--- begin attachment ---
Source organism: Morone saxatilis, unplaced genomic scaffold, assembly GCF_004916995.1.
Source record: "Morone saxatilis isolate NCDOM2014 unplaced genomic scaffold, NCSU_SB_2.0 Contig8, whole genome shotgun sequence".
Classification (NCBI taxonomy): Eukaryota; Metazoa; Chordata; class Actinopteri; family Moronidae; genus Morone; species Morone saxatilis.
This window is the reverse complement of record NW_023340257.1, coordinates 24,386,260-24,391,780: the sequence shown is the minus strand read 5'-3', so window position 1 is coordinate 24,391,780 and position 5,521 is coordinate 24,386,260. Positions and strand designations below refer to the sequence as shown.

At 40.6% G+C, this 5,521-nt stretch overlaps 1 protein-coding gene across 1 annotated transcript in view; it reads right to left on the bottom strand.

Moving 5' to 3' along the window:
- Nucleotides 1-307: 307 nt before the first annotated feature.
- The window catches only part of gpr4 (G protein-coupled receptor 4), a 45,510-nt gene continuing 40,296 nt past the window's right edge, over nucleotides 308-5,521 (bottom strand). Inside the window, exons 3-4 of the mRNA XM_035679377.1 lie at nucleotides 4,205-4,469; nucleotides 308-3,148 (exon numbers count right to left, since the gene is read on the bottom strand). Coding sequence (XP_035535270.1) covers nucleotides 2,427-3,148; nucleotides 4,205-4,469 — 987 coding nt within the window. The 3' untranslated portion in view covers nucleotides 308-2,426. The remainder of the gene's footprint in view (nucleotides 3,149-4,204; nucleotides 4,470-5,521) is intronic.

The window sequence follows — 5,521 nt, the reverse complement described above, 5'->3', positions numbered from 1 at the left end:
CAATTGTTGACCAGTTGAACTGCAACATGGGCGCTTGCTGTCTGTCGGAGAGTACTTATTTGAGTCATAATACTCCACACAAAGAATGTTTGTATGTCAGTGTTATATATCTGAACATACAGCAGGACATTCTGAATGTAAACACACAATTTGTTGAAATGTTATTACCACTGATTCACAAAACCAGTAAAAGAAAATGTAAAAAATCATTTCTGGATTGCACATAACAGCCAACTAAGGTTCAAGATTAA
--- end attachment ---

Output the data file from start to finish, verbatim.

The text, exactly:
Source organism: Morone saxatilis, unplaced genomic scaffold, assembly GCF_004916995.1.
Source record: "Morone saxatilis isolate NCDOM2014 unplaced genomic scaffold, NCSU_SB_2.0 Contig8, whole genome shotgun sequence".
Classification (NCBI taxonomy): Eukaryota; Metazoa; Chordata; class Actinopteri; family Moronidae; genus Morone; species Morone saxatilis.
This window is the reverse complement of record NW_023340257.1, coordinates 24,386,260-24,391,780: the sequence shown is the minus strand read 5'-3', so window position 1 is coordinate 24,391,780 and position 5,521 is coordinate 24,386,260. Positions and strand designations below refer to the sequence as shown.

At 40.6% G+C, this 5,521-nt stretch overlaps 1 protein-coding gene across 1 annotated transcript in view; it reads right to left on the bottom strand.

Moving 5' to 3' along the window:
- Nucleotides 1-307: 307 nt before the first annotated feature.
- The window catches only part of gpr4 (G protein-coupled receptor 4), a 45,510-nt gene continuing 40,296 nt past the window's right edge, over nucleotides 308-5,521 (bottom strand). Inside the window, exons 3-4 of the mRNA XM_035679377.1 lie at nucleotides 4,205-4,469; nucleotides 308-3,148 (exon numbers count right to left, since the gene is read on the bottom strand). Coding sequence (XP_035535270.1) covers nucleotides 2,427-3,148; nucleotides 4,205-4,469 — 987 coding nt within the window. The 3' untranslated portion in view covers nucleotides 308-2,426. The remainder of the gene's footprint in view (nucleotides 3,149-4,204; nucleotides 4,470-5,521) is intronic.

The window sequence follows — 5,521 nt, the reverse complement described above, 5'->3', positions numbered from 1 at the left end:
CAATTGTTGACCAGTTGAACTGCAACATGGGCGCTTGCTGTCTGTCGGAGAGTACTTATTTGAGTCATAATACTCCACACAAAGAATGTTTGTATGTCAGTGTTATATATCTGAACATACAGCAGGACATTCTGAATGTAAACACACAATTTGTTGAAATGTTATTACCACTGATTCACAAAACCAGTAAAAGAAAATGTAAAAAATCATTTCTGGATTGCACATAACAGCCAACTAAGGTTCAAGATTAA